Last year, Roberta trained more than 300 chemical dependency professionals, mental health counselors and social service workers on diversity and cultural sensitivity in workshops with Spokane County Regional Support Network. 

“Many white students, like professionals in the community, may lack knowledge because of having few interactions with people of color,” she said.  “The training helps them understand interactions with behavior as a cultural difference not pathology.  It’s important to understand ‘the other’.”

Roberta builds awareness among students in several ways, including partnerships with World Relief and Mukogawa Fort Wright Institute and Mukogawa Women’s University in Japan.

• For seven years, Whitworth students have gone through a simulation of what refugees experience.  They learn of problems refugees encounter, fleeing their homes because of persecution or war, spending 10 or more years in refugee camps and settling in a new culture.

Many refugees experience trauma, rape, language barriers and no previous schooling for girls.  World Relief supports refugees for three months. Then they are on their own to adjust, unless congregations or agencies walk with them. 

• Whitworth’s one-month January Term is designed to expose students to diversity, but graduate students often have jobs, so few can leave work to travel elsewhere.

Roberta connects them with Japanese students at Mukogawa.  Every fall, a professor brings 25 to 45 students from Japan.  Whitworth hosts an International Education and Diversity Forum bringing Whitworth students together with Japanese students for a speaker, cultural entertainment and workshops. This year it is from 6 to 9 p.m., Thursday, Nov. 17. Mukogawa students practice English, and Whitworth students learn about Japanese culture.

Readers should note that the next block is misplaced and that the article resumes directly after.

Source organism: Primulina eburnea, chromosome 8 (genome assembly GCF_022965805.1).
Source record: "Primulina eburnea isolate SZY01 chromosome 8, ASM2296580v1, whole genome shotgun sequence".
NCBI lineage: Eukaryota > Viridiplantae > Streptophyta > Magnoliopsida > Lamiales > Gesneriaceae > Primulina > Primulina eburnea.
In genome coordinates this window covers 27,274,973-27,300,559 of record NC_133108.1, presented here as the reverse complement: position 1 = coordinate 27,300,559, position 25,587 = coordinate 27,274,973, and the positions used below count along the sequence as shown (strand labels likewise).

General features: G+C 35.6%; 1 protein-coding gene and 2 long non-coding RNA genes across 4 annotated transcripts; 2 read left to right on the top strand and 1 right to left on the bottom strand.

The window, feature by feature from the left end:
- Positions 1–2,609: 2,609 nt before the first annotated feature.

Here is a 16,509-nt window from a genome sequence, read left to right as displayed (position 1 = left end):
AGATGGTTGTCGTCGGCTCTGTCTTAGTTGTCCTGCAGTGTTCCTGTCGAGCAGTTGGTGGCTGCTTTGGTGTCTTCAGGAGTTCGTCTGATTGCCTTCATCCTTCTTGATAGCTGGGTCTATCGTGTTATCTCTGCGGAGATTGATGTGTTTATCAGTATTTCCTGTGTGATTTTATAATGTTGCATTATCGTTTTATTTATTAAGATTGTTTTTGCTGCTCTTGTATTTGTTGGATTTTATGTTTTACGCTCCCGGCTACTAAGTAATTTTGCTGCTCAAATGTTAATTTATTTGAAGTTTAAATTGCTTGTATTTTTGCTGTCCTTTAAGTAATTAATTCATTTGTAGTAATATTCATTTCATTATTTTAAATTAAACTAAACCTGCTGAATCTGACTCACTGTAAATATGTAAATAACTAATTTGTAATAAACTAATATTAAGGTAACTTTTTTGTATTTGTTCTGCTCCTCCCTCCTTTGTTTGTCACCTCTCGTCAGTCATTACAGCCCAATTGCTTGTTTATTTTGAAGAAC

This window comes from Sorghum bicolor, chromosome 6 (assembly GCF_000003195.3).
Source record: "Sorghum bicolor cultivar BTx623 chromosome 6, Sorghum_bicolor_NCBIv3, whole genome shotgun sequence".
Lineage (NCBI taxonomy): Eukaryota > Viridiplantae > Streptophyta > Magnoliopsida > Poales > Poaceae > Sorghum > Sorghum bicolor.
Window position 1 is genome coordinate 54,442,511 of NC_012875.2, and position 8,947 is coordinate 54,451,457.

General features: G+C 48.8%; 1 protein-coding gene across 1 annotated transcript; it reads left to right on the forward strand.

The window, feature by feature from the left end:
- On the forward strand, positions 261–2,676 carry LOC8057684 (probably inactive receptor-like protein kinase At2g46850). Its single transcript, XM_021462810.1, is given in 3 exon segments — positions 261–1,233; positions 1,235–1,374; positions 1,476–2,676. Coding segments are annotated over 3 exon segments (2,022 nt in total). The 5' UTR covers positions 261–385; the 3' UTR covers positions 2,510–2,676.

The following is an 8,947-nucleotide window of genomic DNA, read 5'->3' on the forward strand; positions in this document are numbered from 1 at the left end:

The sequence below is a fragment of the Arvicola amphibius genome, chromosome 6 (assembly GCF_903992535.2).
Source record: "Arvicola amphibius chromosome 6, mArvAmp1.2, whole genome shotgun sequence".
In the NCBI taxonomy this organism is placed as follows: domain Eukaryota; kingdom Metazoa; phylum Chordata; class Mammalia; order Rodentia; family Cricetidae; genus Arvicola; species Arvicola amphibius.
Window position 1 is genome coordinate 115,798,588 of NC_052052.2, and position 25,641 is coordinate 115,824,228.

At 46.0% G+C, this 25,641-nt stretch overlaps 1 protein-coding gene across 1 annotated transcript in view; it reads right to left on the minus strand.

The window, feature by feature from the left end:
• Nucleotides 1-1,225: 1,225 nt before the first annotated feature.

• She increases student cultural awareness by inviting guest speakers to classes, people from the many cultures in the Spokane area—Iranian, Hmong, African Americans, Native Americans, Hispanics and Slavs.

• Along with celebrating cultural events and heritage months, Whitworth is infusing diversity into its curricula.

Roberta said it’s hard to recruit African-American faculty because candidates see few African Americans living in the area. 

“It’s a small population, but bigger than many think,” she said.

When Larry came to learn about Spokane, she invited African-American leaders to meet him.  In recruiting and retaining faculty and students of color, it’s important to have faculty and staff of color, Roberta added.

“Many need to feel connected,” she said.  “So there is a Black Student Union, as there are Hawaiian and Hispanic clubs.”

In education, Roberta said the goal is to provide safe spaces to encourage students and faculty to have “courageous conversations” they might otherwise shy away from having.

She also meets with human resources staff and search committees on best practices in recruiting diverse candidates for positions.